Truth is, nobody likes passwords. From a user standpoint, they’re hard to remember. From a security standpoint, they’re ineffective. According to Frank Abagnale, the ex-con who inspired the movie Catch Me If You Can and who now works for the FBI, “passwords are for treehouses.”

Abagnale’s story is fascinating and his experience in cybersecurity spans 43 years as an instructor at the FBI Academy. He was recently interviewed for a special series by TechRepublic about his thoughts on cybersecurity. Among the top topics—the timely demise of passwords.

Passwords are so 1964

Abagnale remembers the development of passwords when he was 16; he’s 71 now and he says passwords are outdated technology and “the reason we have most of the malware, ransomware, and all of the things that are going on.” If you aren’t sure the heyday of passwords has truly come and gone, consider this: he’s spent the last five years on a government project to eliminate the use of passwords.

While passwords may be nearing the end of their useful life, the reason they were developed becomes more critical every day.

Providing access to data, assets, and processes anywhere, anytime and on-demand is part of doing business in many industries. So is securing it all. As modern security measures work to keep pace with modern threats, multi-factor authentication (MFA) has become a leading alternative to passwords alone.

What is multi-factor authentication?

An MFA security process verifies a user’s identity by requiring multiple credentials before allowing the user to log in or complete a transaction. Usernames and passwords are easily lost or stolen and are susceptible to brute force attacks. MFA provides another layer of protection, and available technology is robust, making managing and implementing MFA far less complex than in the past. Yet, only 53% of organizations have implemented MFA.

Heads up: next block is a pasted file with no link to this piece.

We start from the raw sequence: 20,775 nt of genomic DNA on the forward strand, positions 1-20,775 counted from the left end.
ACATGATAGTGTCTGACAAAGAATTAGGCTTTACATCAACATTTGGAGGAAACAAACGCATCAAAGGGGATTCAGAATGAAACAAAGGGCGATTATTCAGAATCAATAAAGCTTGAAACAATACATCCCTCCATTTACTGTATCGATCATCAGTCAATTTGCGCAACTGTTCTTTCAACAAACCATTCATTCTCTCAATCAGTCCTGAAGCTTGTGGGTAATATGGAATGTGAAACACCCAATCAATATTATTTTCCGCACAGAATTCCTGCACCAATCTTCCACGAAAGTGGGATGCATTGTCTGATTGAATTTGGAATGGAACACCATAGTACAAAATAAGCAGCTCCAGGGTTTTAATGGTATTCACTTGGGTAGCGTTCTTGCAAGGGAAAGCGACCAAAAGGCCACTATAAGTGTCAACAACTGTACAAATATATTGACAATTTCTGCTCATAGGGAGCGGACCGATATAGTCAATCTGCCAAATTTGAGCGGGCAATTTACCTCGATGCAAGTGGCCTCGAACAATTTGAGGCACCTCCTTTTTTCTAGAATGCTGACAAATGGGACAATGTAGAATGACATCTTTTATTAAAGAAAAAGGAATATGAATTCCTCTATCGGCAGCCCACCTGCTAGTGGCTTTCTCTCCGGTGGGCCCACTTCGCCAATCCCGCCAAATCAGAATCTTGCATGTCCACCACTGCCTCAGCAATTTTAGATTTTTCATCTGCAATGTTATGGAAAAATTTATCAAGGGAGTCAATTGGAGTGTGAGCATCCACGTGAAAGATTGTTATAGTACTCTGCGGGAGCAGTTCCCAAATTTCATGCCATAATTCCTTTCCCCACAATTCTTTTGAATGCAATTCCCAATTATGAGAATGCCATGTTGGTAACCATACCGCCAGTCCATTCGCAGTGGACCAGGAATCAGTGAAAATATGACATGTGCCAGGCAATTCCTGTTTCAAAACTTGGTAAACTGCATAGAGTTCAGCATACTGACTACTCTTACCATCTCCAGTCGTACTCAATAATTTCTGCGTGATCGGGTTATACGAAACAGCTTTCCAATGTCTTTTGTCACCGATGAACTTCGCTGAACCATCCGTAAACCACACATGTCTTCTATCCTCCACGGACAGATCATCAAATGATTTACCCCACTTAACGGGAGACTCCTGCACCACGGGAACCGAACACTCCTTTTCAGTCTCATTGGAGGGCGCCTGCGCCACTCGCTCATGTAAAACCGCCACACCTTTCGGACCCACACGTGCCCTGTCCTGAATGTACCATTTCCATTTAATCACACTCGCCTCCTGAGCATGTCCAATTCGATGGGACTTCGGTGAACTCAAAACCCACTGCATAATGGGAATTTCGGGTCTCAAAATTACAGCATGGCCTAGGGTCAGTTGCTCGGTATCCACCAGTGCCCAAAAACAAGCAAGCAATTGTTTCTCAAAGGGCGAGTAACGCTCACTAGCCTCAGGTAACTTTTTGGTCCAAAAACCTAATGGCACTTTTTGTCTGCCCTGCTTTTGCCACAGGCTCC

Using MFA helps the security team manage how individuals access the organization’s networks, systems and data and can be integrated into every entry point of the network, including VPN, WiFi, VDI, workstations and single sign-on. The combination of credentials unique to each user may still include a password, but that password won’t work alone—other identifiers are required as well.

A combination of these can be used for MFA credentials:

  • Codes generated by a security program or app
  • One-time passcodes pushed to the user’s trusted device through a secure channel
  • Physical objects like a key, badge or another device
  • Biometric inputs, which can include fingerprints, retina scans, vocal ID and facial recognition
  • Personal knowledge that only the user has, such as answers to security questions or a password

MFA benefits beyond security

While there is no doubt that organizations benefit from the increased security of MFA implementation, users can also benefit. When user burden is considered in the implementation process, it’s possible for users to get faster, easier access to apps and systems, leading to improved satisfaction. In some industries, such as financial services, MFA has become the standard for access. These customers now expect the improved security of MFA, seeing it as a positive when it’s in place and a negative when it isn’t. There are also intelligent MFA solutions available that incorporate risk detection and user behavior analytics to minimize required user interaction.

Both users and IT teams appreciate the self-service password aspects of many MFA solutions. Users don’t have to wait on IT for password resets and IT teams have fewer password-related helpdesk tickets to clear.

Better security and improved user experience can be achieved with MFA when implemented with a solid understanding of the process. The Security experts at Sirius have the experience to help you determine the right methodology and solutions for your organization. Learn more about our capabilities here or contact us today to get started.